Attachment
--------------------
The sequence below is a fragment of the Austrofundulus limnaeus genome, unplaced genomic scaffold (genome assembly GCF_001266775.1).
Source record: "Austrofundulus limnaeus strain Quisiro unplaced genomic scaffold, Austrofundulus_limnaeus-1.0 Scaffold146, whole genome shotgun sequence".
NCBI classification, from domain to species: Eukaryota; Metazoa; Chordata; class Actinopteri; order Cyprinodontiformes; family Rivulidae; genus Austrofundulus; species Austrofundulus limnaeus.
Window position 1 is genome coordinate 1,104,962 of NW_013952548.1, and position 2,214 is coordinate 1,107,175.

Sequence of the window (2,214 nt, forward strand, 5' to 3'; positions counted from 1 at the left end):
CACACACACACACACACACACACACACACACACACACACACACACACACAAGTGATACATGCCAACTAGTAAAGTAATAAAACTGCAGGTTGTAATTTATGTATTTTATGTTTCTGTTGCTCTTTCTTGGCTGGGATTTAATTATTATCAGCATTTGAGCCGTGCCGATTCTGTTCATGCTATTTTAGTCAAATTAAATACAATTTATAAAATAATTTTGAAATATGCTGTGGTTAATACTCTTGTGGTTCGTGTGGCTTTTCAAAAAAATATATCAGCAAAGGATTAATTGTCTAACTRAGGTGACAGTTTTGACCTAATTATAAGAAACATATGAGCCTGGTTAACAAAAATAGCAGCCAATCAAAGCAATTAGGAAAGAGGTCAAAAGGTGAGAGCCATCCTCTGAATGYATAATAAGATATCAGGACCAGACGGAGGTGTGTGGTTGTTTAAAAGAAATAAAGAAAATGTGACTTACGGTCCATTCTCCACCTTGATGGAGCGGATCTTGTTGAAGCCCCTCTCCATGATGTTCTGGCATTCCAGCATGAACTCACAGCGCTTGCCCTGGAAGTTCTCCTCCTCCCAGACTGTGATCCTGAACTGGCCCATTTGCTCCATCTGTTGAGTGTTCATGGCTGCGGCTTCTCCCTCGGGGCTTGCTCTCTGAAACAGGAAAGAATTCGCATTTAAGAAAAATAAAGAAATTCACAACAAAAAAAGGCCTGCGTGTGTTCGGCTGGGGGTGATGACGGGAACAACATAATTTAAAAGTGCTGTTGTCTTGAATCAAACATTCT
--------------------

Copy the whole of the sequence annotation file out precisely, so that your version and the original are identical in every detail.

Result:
The sequence below is a fragment of the Austrofundulus limnaeus genome, unplaced genomic scaffold (genome assembly GCF_001266775.1).
Source record: "Austrofundulus limnaeus strain Quisiro unplaced genomic scaffold, Austrofundulus_limnaeus-1.0 Scaffold146, whole genome shotgun sequence".
NCBI classification, from domain to species: Eukaryota; Metazoa; Chordata; class Actinopteri; order Cyprinodontiformes; family Rivulidae; genus Austrofundulus; species Austrofundulus limnaeus.
Window position 1 is genome coordinate 1,104,962 of NW_013952548.1, and position 2,214 is coordinate 1,107,175.

Sequence of the window (2,214 nt, forward strand, 5' to 3'; positions counted from 1 at the left end):
CACACACACACACACACACACACACACACACACACACACACACACACACAAGTGATACATGCCAACTAGTAAAGTAATAAAACTGCAGGTTGTAATTTATGTATTTTATGTTTCTGTTGCTCTTTCTTGGCTGGGATTTAATTATTATCAGCATTTGAGCCGTGCCGATTCTGTTCATGCTATTTTAGTCAAATTAAATACAATTTATAAAATAATTTTGAAATATGCTGTGGTTAATACTCTTGTGGTTCGTGTGGCTTTTCAAAAAAATATATCAGCAAAGGATTAATTGTCTAACTRAGGTGACAGTTTTGACCTAATTATAAGAAACATATGAGCCTGGTTAACAAAAATAGCAGCCAATCAAAGCAATTAGGAAAGAGGTCAAAAGGTGAGAGCCATCCTCTGAATGYATAATAAGATATCAGGACCAGACGGAGGTGTGTGGTTGTTTAAAAGAAATAAAGAAAATGTGACTTACGGTCCATTCTCCACCTTGATGGAGCGGATCTTGTTGAAGCCCCTCTCCATGATGTTCTGGCATTCCAGCATGAACTCACAGCGCTTGCCCTGGAAGTTCTCCTCCTCCCAGACTGTGATCCTGAACTGGCCCATTTGCTCCATCTGTTGAGTGTTCATGGCTGCGGCTTCTCCCTCGGGGCTTGCTCTCTGAAACAGGAAAGAATTCGCATTTAAGAAAAATAAAGAAATTCACAACAAAAAAAGGCCTGCGTGTGTTCGGCTGGGGGTGATGACGGGAACAACATAATTTAAAAGTGCTGTTGTCTTGAATCAAACATTCT